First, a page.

Brexit trade talks: “Strap in, this is going to go to the wire”

Boris Johnson with president Macron discussing Brexit
UK Prime Minister, OGL 3 http://www.nationalarchives.gov.uk/doc/open-government-licence/version/3, via Wikimedia Commons

Fraught negotiations on the “easiest trade deal in history” continue in Brussels this week with ten days to go before the badly misnamed ‘transition period’ comes to an end.   

Many commentators in the UK seem to believe the last-minute haggling is connected only with fish, but it is clear the two sides remain apart on key issues.

The FT report: Fish stuck in Brexit net with talks set to continue suggests quotas and access to UK waters by EU vessels is the main sticking point, but it also claims that competition policy is still at issue.

Mujtaba Rahman, a former UK Treasury and EU official, tweeted:

Rahman has close contact with the EU Commission and claims that France is unhappy with UK national oversight measures, which the EU wants to see incorporated into British law to ensure the level playing field remains completely level, as well as the rules to allow either side to retaliate if the other tries to gain an advantage.

These are existential ‘sovereignty’ issues for Brexit, and after nine months of negotiation they are still unresolved.

On Sunday, Mr Rahman tweeted that the EU had called Johnson’s bluff. Many on the UK side believed time pressures weighed more heavily on the Commission and the EU27, because of their cumbersome ratification process.

The Commission have made it clear that the treaty – assuming there is one – can be applied provisionally by the EU Council alone, involving the 27 leaders, and they are prepared to keep going until the last possible moment.

David McAllsiter, chair of the EU parliament’s foreign affairs committee, tweeted earlier that the European parliament will not be able to grant consent to an agreement this year.

If an agreement is applied provisionally by the EU, it may not be to Johnson’s advantage, since the legislative time pressure will be off and both parliaments will want to examine the 800 page treaty in minute detail.

Last week, Cabinet Office minister Michael Gove told MPs on the future relationship committee that any trade agreement is ‘realistically’ unlikely to be signed off until after Christmas, leaving just hours to get the implementing legislation through parliament.

Gove said: “If we can’t secure a trade agreement before December 31st then it will be the case that we will trade with the EU on WTO terms”. He added defiantly, “It certainly won’t be the case that we will be going back in to seek to secure an FTA – if it is the case that we can’t secure agreement by December 31st – that’s it”.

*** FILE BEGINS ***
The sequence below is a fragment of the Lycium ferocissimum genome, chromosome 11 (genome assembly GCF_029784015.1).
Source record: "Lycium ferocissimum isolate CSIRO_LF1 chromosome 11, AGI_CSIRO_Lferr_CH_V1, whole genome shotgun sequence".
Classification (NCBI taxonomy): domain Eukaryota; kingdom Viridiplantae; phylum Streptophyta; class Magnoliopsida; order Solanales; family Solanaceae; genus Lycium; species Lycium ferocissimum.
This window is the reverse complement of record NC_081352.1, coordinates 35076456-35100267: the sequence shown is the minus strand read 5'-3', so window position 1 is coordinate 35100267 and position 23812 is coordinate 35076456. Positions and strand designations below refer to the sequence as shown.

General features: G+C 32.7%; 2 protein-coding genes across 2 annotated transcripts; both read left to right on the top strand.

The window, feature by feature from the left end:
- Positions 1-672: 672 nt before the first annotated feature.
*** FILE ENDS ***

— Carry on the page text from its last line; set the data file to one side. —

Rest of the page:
For Johnson, giving the appearance of being resolute is more than simple histrionics. He needs to convince Eurosceptics in his party that the deal was secured after tough negotiations.

Daily Mirror political editor Pippa Crerrar claims the PM’s spokesperson has even ruled out accepting provisional application of any trade deal on the UK side. The spokesperson says that MPs will be given the chance to ratify any deal by 31 December, implying that will have to be done at the very last minute, or not at all:

However, the ERG have lawyers on standby and are are ready to go through the text of any agreement for any signs of a “poison pill”, as Mark Francois claimed in a Telegraph article last week. He said Johnson would regret trying to bounce parliament into a deal. The prime minister is setting himself up to be in conflict with all the bodies he needs to get a deal ratified and implemented.

Francois claims the ERG and red wall Tory MPs are “are poised to ruthlessly scrutinise any last-ditch agreement”. It is not impossible that Westminster will find itself at loggerheads with the European parliament, extending the Brexit debate well into 2021.

I noted in the FT this morning a remarkable prediction from a meeting in Barclays HQ three days after the Brexit vote in June 2016. The chief executive Jes Staley had summoned his top lieutenants to a meeting to discuss the momentous decision. They concluded “the issue was so intensely politicised that a deal could not be expected before midnight on deadline day.” From that point on, they began planning for the worst.

Both sides are now eyeball to eyeball, but the EU is said to be relaxed about a no deal outcome, whereas the pressure is building on Johnson.

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